Ratifying a treaty implies that a state by the provisions of the treaty and must conform to it.
Parliament only ratifies treaties that relate to armistice, neutrality or peace or a treaty that the Attorney General has certified that its implementation in Uganda would require an amendment of the constitution.
According to Ambassador Asaba Amooti, the Head of Legal Department at the Ministry of Foreign Affairs, while Uganda signed the charter in 2008, it has not yet ratified it.
But this does not mean it has been shelved, with Amb. Asaba explaining that by signing, Uganda expressed interest and good intentions to implement provisions of the charter.
Amb. Asaba explains that the Ministry of Foreign Affairs is currently consulting with the ministries of Finance, Justice and potential implementing agencies such as Electoral Commission to ensure that Uganda takes legislative and relevant measures to implement provisions of the charter within Uganda.
Aboneka Michael, the Coordinator African Governance Architecture for Uganda says by ratifying the charter, Uganda will be obliged to promote good governance, democracy and respect for human rights in Africa.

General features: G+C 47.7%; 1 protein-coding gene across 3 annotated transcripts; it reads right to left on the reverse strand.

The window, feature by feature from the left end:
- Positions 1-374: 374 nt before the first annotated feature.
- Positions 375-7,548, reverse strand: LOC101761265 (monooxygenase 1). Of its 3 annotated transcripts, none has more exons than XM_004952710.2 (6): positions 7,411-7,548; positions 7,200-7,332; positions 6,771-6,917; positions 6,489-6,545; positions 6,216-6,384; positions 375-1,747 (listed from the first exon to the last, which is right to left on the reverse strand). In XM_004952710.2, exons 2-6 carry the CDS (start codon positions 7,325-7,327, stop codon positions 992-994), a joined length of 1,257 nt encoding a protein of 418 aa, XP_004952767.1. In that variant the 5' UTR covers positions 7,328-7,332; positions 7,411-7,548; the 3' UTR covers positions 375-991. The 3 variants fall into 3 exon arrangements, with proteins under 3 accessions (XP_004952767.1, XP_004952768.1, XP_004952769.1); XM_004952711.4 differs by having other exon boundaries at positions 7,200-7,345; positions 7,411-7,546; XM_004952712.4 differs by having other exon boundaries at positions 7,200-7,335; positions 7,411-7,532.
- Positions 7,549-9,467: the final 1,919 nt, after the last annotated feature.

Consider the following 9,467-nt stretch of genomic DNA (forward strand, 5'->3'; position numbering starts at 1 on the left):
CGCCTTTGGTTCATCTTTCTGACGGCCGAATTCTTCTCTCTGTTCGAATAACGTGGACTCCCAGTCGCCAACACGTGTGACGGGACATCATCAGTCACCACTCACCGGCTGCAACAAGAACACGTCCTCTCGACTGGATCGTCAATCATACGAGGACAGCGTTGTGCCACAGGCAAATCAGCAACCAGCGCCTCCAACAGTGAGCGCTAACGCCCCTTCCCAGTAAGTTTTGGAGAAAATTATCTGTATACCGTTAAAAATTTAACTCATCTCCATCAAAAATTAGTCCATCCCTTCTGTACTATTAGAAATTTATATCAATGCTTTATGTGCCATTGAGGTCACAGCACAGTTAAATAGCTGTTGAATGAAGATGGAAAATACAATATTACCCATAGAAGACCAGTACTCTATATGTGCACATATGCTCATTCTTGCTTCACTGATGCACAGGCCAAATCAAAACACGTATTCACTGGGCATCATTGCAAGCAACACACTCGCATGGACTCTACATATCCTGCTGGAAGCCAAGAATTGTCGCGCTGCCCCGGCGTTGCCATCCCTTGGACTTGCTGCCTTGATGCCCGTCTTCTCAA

It will also curb corruption, impunity and unconstitutional changes of government.
And although Aboneka lauded the Ministry of Foreign Affairs for commencing consultations, saying that it is a step in the right direction, government should involve and engage the civil society in the consultations.
Why are we concerned?
There are concerns that the Presidential elections 2021 could already be flawed with senior members of the ruling NRM making public utterances announcing President Museveni who has been in power for 34 years and recently, got the Parliament to lift a clause on Age Limits from the constitution, winner of the 2021 elections.